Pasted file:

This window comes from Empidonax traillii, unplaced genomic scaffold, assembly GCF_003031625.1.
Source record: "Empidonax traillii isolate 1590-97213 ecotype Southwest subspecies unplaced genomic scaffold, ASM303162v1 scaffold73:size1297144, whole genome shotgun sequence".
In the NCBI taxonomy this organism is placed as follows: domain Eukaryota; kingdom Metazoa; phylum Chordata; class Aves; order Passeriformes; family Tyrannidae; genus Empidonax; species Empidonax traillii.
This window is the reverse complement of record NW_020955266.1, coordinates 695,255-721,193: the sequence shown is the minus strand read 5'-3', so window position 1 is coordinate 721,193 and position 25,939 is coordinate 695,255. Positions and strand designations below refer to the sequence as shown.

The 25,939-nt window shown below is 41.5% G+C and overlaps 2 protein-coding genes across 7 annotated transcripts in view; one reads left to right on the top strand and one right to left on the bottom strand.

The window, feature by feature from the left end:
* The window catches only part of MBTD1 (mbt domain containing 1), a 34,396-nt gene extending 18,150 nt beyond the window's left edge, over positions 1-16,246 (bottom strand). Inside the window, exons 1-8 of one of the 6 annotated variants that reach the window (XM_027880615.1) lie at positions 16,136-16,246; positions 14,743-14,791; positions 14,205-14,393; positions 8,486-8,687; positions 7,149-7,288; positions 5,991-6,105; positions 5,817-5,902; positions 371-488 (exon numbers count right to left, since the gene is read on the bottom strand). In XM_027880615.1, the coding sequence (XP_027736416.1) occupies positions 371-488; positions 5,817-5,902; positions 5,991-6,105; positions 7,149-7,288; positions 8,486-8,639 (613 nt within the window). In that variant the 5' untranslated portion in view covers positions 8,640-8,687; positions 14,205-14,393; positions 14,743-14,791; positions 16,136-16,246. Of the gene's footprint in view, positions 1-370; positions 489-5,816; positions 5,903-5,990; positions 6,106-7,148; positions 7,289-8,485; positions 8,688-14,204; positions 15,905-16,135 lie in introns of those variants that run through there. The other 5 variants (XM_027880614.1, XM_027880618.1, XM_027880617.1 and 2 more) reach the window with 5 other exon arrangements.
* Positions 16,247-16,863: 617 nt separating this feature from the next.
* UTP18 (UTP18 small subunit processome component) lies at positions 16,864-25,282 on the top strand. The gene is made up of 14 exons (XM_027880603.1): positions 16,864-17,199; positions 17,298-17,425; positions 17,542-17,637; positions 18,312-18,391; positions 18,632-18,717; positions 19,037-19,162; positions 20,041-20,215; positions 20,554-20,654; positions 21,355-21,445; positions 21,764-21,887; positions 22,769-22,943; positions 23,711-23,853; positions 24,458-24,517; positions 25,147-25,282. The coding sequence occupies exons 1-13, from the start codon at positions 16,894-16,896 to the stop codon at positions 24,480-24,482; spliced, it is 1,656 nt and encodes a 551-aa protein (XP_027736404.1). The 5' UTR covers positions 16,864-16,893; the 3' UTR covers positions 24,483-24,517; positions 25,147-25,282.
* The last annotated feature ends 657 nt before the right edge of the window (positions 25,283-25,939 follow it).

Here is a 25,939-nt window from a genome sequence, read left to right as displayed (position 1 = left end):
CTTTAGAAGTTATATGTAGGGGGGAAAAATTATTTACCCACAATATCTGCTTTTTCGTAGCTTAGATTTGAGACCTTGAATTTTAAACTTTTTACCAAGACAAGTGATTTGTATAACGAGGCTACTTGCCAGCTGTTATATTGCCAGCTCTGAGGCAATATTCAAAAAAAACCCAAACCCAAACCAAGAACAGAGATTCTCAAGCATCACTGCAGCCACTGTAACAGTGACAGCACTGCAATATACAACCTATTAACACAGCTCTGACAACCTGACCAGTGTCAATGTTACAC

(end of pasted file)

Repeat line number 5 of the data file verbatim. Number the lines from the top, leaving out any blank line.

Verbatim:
The 25,939-nt window shown below is 41.5% G+C and overlaps 2 protein-coding genes across 7 annotated transcripts in view; one reads left to right on the top strand and one right to left on the bottom strand.